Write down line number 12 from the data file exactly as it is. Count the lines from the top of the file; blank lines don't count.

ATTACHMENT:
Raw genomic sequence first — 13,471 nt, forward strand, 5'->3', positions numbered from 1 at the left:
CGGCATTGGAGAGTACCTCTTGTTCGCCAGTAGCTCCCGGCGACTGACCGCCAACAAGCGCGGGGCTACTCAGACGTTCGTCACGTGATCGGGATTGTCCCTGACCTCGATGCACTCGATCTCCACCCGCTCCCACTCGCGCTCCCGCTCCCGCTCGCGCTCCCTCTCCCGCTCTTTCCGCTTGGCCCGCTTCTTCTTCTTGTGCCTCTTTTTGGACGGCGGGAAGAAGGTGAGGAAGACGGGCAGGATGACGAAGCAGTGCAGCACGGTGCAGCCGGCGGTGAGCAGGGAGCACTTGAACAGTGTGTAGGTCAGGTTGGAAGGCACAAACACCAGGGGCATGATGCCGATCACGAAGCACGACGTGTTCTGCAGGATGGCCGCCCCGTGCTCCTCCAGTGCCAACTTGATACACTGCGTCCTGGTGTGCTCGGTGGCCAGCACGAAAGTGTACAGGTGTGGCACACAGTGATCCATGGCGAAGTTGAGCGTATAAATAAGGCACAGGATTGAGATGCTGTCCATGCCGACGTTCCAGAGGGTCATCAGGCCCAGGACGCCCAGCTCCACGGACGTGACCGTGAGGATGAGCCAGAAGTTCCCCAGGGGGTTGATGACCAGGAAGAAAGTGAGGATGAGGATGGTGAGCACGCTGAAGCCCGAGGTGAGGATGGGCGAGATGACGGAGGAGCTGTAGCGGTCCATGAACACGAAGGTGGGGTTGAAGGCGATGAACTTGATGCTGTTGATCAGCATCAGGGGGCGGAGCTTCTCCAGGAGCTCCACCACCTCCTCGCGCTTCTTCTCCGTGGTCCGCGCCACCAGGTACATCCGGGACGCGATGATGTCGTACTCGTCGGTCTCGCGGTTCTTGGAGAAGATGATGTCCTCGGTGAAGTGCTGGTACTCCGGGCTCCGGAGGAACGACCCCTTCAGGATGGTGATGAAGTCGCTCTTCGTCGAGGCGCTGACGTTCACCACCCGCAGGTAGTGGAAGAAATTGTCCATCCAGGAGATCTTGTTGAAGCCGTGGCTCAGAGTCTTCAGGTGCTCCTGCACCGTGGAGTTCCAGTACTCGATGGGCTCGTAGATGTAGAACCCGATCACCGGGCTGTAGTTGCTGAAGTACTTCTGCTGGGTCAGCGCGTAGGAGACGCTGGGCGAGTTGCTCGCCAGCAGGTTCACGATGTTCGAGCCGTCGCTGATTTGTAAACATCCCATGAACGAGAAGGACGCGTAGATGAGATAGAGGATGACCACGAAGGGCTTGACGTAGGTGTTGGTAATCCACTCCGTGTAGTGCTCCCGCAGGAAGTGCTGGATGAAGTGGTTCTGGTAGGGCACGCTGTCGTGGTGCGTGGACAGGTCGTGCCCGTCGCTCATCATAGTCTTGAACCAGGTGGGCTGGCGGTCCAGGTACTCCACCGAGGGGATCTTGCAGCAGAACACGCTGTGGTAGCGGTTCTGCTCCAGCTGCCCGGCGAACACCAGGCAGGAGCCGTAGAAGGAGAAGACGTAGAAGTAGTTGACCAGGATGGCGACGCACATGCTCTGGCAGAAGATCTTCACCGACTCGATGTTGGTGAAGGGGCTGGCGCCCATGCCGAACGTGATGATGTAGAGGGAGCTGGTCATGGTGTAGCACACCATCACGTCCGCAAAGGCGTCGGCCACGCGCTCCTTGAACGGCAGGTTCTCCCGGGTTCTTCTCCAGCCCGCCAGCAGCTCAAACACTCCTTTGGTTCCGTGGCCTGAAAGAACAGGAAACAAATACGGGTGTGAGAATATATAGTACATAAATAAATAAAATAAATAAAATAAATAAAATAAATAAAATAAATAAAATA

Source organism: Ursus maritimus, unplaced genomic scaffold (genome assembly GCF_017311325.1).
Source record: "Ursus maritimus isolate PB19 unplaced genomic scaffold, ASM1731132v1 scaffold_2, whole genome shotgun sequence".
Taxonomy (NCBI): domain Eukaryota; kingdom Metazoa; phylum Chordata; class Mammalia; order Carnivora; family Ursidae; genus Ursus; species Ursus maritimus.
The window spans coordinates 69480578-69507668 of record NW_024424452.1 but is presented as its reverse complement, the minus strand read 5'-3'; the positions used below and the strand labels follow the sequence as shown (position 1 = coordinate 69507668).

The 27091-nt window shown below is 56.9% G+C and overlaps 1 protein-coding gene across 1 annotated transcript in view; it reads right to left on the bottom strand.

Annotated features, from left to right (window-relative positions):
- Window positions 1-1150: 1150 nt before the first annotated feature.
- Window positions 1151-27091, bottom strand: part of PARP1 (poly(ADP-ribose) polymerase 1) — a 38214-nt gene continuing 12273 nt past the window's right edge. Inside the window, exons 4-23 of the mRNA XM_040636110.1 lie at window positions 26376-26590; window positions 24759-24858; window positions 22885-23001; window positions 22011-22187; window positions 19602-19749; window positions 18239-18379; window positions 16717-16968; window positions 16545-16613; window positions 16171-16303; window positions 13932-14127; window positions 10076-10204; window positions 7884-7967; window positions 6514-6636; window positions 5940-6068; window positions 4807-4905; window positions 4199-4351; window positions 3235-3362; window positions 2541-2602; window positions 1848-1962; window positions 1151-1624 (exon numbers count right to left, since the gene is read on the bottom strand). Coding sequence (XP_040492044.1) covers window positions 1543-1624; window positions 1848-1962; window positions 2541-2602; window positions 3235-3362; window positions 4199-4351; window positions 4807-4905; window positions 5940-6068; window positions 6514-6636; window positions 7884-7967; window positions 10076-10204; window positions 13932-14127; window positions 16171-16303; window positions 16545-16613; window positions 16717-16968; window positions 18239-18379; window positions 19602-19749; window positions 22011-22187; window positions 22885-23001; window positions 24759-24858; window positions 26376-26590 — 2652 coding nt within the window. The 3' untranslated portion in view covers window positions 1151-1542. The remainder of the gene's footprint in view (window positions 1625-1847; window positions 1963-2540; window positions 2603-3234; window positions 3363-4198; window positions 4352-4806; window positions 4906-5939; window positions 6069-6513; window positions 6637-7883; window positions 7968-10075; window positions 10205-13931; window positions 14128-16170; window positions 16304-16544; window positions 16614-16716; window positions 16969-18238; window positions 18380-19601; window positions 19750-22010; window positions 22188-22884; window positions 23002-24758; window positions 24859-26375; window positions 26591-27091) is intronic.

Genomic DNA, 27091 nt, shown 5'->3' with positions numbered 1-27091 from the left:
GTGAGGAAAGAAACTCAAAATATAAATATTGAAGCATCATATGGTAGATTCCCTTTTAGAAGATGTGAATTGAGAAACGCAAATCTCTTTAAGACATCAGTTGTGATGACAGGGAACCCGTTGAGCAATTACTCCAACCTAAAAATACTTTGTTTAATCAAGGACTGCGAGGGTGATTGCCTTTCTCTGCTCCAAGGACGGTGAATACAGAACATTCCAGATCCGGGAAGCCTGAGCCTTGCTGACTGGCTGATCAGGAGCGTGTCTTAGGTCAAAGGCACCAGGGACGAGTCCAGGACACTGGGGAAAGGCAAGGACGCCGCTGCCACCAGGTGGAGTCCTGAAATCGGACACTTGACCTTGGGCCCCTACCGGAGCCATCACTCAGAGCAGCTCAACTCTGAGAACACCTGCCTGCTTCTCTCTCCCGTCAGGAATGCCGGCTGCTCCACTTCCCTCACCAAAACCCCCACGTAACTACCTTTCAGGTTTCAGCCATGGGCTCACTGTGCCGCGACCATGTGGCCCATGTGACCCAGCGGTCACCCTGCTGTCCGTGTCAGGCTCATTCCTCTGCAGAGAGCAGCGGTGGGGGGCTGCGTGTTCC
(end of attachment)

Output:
GTGAGGAAAGAAACTCAAAATATAAATATTGAAGCATCATATGGTAGATTCCCTTTTAGAAGATGTGAATTGAGAAACGCAAATCTCTTTAAGACATCAGTTGTGATGACAGGGAACCCGTTGAGCAATTACTCCAACCTAAAAATACTTTGTTTAATCAAGGACTGCGAGGGTGATTGCCTTTCTCTGCTCCAAGGACGGTGAATACAGAACATTCCAGATCCGGGAAGCCTGAGCCTTGCTGACTGGCTGATCAGGAGCGTGTCTTAGGTCAAAGGCACCAGGGACGAGTCCAGGACACTGGGGAAAGGCAAGGACGCCGCTGCCACCAGGTGGAGTCCTGAAATCGGACACTTGACCTTGGGCCCCTACCGGAGCCATCACTCAGAGCAGCTCAACTCTGAGAACACCTGCCTGCTTCTCTCTCCCGTCAGGAATGCCGGCTGCTCCACTTCCCTCACCAAAACCCCCACGTAACTACCTTTCAGGTTTCAGCCATGGGCTCACTGTGCCGCGACCATGTGGCCCATGTGACCCAGCGGTCACCCTGCTGTCCGTGTCAGGCTCATTCCTCTGCAGAGAGCAGCGGTGGGGGGCTGCGTGTTCC